SEATTLE—The Claremont Apartments serves working individuals and families who need but miss out on qualifying for other affordable housing. The new 68-unit mixed-use development was built for residents earning up to 80 percent of the area median income (AMI).

“That's the market that is being missed,” says Earl Richardson, executive director of SouthEast Effective Development (SEED), a Seattle-based community development corporation. “The group between 80 percent and 100 percent of the AMI is being pushed out of the market."

These households fall between the cracks. They earn too much to qualify for most affordable housing developments, which are capped at 60 percent of the AMI, but they don't earn enough to comfortably afford a market-rate apartment.

The Claremont hits the sweet spot in between, with 37 apartments for residents earning up to 80 percent of the AMI. In addition, there are 20 units for those earning no more than 60 percent of the AMI and 11 units for those earning 50 percent of the AMI.

“We've always wanted to hit that market,” Richardson says, explaining that SEED has had to turn away a number of people for its other apartments because they earned slightly above the income limits.

Chubby & Tubby site

The $17.8 million development also fits into Richardson's belief of creating density on major arterials because it gets people on the streets, which then helps businesses and builds a greater sense of community.

The Claremont sits on a notable location— the site of the original Chubby & Tubby, an iconic Seattle store that sold sneakers, jeans, paint, pots and pans, and just about everything else. It was known for the cheap Christmas trees that it sold for just a few dollars because the store wanted everyone to have a tree.

SEED bought the site in 2005 and worked on developing the project during the economic turbulence of the last several years.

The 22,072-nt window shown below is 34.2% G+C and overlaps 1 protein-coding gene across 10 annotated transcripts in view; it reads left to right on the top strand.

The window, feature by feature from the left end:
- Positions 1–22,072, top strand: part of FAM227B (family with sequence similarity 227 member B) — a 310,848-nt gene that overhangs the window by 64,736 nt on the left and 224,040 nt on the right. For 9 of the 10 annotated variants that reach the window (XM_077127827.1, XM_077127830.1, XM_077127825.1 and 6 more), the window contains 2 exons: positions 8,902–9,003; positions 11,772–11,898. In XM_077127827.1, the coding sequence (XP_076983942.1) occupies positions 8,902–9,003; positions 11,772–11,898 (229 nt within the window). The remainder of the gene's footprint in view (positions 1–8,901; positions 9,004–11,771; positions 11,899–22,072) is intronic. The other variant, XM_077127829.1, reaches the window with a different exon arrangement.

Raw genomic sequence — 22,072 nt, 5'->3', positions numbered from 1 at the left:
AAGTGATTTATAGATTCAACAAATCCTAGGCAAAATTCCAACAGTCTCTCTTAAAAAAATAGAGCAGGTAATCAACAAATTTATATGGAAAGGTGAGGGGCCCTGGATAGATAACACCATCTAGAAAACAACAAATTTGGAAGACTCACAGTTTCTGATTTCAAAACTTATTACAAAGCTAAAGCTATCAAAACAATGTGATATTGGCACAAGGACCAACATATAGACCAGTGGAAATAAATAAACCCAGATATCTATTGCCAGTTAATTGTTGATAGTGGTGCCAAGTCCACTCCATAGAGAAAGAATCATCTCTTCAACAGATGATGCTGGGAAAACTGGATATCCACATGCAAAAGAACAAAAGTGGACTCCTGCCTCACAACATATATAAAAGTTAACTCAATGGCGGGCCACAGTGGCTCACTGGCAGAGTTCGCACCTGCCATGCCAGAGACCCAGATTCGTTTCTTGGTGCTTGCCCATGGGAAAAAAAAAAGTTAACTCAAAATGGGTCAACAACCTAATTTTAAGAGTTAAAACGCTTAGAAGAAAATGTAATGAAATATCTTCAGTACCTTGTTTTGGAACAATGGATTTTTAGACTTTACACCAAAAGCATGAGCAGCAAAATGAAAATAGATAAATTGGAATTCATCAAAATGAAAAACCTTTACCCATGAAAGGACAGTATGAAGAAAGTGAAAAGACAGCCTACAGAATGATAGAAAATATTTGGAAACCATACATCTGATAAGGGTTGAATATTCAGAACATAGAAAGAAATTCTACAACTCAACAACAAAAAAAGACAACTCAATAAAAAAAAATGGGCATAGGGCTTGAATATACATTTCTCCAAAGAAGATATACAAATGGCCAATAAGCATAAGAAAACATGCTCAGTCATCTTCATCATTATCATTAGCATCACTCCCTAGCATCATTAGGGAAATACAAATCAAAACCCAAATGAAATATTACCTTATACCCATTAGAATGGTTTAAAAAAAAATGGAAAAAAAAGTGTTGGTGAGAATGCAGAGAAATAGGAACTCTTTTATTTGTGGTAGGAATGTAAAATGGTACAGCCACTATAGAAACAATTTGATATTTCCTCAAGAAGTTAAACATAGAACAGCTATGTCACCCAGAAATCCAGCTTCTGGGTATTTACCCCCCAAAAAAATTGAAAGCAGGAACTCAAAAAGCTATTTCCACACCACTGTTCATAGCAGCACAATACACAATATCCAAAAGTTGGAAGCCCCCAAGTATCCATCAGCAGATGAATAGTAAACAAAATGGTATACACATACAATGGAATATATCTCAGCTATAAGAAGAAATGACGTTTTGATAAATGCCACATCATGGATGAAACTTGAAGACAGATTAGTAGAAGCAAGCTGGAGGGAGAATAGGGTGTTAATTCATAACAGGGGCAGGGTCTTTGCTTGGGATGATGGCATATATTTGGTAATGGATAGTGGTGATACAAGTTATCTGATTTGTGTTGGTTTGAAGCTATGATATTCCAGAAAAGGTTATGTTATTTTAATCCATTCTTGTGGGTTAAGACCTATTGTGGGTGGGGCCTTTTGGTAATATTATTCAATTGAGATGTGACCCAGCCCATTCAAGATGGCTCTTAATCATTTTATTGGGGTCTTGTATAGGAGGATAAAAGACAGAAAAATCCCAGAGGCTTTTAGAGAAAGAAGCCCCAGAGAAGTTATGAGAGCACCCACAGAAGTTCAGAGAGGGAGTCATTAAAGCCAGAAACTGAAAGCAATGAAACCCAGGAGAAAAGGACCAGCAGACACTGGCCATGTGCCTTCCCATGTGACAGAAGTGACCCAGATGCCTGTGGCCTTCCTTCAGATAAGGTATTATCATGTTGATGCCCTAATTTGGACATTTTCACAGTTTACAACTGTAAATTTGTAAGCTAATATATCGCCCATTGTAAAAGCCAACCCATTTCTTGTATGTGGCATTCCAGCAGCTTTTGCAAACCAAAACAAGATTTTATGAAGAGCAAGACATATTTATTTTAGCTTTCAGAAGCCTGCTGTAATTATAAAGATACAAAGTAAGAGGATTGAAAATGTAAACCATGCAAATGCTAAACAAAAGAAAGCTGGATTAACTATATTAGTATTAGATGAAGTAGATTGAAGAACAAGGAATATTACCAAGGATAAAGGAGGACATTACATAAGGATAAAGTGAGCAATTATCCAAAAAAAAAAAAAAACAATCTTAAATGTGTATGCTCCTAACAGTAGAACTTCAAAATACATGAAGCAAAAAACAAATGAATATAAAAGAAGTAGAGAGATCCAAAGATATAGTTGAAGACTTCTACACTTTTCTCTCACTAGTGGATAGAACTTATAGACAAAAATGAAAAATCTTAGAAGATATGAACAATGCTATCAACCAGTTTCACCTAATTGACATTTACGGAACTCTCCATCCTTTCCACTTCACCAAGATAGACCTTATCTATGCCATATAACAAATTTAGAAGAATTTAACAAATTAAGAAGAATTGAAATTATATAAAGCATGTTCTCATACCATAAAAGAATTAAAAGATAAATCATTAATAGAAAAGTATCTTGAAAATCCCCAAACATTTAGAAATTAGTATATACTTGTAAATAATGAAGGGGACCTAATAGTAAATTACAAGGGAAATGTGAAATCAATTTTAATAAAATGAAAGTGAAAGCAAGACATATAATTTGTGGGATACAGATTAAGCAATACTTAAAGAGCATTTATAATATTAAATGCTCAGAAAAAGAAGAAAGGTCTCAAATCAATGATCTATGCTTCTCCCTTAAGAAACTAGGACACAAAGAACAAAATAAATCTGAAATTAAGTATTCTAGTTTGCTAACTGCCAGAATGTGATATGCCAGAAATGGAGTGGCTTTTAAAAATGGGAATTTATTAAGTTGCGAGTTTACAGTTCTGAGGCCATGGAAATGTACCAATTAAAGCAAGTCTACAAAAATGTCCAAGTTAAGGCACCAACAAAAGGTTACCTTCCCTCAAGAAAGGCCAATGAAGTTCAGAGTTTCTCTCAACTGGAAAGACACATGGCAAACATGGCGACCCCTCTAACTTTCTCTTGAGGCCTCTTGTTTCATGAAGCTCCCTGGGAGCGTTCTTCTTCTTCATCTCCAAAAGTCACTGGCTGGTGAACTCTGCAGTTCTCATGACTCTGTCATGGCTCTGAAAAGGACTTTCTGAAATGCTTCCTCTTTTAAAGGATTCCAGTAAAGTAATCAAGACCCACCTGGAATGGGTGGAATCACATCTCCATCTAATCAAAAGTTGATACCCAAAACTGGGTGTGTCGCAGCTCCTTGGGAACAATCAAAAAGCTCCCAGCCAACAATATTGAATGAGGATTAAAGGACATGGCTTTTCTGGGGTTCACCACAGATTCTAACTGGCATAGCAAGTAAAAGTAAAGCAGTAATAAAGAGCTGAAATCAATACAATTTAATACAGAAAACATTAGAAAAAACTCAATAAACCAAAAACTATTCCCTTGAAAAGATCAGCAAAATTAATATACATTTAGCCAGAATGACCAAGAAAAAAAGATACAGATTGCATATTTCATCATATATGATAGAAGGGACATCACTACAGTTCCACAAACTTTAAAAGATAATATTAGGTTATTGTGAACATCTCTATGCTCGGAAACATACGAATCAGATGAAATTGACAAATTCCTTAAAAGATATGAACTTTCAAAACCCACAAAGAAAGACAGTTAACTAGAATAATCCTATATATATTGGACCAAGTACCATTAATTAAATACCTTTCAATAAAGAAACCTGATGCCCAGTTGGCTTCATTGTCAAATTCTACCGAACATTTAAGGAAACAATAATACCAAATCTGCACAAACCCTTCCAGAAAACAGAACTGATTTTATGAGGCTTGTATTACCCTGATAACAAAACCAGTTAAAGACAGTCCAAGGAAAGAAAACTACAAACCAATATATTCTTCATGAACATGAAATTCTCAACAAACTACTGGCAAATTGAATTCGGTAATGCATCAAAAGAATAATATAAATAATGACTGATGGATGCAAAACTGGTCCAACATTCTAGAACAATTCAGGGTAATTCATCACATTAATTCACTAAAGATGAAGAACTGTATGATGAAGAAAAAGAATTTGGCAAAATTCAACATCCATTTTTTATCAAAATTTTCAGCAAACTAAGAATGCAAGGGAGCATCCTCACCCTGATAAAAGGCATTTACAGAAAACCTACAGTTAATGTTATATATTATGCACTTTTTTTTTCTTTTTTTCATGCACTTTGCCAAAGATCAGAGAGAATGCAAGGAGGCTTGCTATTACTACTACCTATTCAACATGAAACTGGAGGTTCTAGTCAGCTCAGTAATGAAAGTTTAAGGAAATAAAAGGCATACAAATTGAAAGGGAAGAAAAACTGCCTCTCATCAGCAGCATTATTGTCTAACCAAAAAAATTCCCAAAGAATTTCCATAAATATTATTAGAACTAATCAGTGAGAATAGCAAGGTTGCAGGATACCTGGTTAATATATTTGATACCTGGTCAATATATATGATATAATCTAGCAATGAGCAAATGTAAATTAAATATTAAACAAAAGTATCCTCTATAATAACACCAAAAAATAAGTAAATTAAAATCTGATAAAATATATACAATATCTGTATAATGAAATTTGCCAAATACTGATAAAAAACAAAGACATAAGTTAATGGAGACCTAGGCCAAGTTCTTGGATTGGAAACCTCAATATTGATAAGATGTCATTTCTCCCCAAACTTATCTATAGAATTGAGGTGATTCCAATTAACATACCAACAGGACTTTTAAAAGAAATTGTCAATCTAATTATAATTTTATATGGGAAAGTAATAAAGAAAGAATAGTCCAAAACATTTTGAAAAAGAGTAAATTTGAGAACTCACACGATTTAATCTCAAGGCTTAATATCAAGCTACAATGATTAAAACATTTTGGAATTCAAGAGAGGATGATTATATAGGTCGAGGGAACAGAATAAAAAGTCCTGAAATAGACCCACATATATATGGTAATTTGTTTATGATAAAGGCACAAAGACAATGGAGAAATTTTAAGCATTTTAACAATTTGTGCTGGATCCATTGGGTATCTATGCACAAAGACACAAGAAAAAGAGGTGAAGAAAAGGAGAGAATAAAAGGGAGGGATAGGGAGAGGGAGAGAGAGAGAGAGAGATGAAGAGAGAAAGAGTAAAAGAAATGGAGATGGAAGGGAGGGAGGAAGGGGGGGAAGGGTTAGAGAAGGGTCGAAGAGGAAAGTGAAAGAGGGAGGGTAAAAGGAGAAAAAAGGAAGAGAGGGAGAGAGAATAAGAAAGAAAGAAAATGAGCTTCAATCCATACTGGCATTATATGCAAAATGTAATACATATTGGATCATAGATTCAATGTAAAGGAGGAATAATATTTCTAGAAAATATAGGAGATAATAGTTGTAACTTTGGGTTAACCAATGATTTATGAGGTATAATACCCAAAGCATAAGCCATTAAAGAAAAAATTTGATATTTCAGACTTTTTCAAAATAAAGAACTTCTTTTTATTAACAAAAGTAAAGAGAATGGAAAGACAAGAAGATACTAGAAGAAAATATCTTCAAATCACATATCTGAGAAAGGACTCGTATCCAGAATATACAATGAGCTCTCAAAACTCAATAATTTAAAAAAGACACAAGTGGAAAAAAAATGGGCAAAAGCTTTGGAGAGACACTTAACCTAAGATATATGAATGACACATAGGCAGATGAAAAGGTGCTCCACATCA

“We were honored to be able to purchase it and develop a project that will make a contribution to the neighborhood just as Chubby & Tubby did," Richardson says.

Financing details

About 14 different funding sources had to be assembled to pay for the project, including $4.2 million in 501(c)(3) bonds through U.S. Bank.

Seattle's Office of Housing and Office of Economic Development (OED) added about $7.2 million in financing. OED provided a federal Sec. 108 loan as well as Brownfields Economic Development Initiative funds. The Sec. 108 program helps finance economic development and housing projects.

The Office of Housing contributed federal HOME funds and proceeds from a voter-approved city housing levy.

“The site was particularly appealing to the Office of Housing because it is well served by public transportation along Rainier Avenue South and is less than a half-mile south from the Mount Baker Sound Transit Light Rail station," says Debbie Thiele, multifamily lending manager at the agency. “There are a variety of commercial services and amenities available within the immediate vicinity of the Claremont."

These services include medical offices, banks, schools, and markets.

The project used a $215,000 American Recovery and Reinvestment Act (ARRA) grant for environmental remediation from the state Department of Commerce. It was the first ARRA grant contract executed by the department for a brownfields project.

Other key financing was provided by the state Housing Trust Fund, Washington State Housing Finance Commission, King County, and the Rainier Valley Community Development Fund.